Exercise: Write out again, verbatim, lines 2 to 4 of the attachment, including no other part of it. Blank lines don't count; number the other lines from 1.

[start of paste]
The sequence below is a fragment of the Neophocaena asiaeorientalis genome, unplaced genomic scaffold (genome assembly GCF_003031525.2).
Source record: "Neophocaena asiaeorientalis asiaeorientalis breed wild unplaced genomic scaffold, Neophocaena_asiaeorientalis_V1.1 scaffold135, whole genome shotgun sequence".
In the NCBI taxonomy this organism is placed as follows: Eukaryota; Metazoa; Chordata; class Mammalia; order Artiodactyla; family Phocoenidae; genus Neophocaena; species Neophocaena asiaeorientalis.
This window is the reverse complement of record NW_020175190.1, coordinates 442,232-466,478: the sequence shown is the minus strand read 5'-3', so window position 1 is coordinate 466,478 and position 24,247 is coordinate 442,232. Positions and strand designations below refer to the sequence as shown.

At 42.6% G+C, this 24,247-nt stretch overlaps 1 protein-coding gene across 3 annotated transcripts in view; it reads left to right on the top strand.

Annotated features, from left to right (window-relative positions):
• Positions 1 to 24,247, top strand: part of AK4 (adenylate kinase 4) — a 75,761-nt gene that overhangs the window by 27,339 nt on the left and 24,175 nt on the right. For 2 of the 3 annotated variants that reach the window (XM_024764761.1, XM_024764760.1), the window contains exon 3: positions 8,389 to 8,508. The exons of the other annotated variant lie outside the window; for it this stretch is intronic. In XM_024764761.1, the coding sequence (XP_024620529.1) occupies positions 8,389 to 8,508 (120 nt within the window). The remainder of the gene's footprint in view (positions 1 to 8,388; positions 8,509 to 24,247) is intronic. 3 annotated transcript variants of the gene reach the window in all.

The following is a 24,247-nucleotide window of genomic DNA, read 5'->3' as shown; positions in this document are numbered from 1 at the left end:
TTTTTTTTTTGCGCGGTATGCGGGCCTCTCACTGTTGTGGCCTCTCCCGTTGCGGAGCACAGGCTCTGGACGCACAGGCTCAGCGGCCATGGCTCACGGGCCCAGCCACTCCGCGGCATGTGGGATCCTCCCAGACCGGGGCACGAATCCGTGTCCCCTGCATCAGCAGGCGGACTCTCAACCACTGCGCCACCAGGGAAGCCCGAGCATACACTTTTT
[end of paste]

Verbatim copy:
Source record: "Neophocaena asiaeorientalis asiaeorientalis breed wild unplaced genomic scaffold, Neophocaena_asiaeorientalis_V1.1 scaffold135, whole genome shotgun sequence".
In the NCBI taxonomy this organism is placed as follows: Eukaryota; Metazoa; Chordata; class Mammalia; order Artiodactyla; family Phocoenidae; genus Neophocaena; species Neophocaena asiaeorientalis.
This window is the reverse complement of record NW_020175190.1, coordinates 442,232-466,478: the sequence shown is the minus strand read 5'-3', so window position 1 is coordinate 466,478 and position 24,247 is coordinate 442,232. Positions and strand designations below refer to the sequence as shown.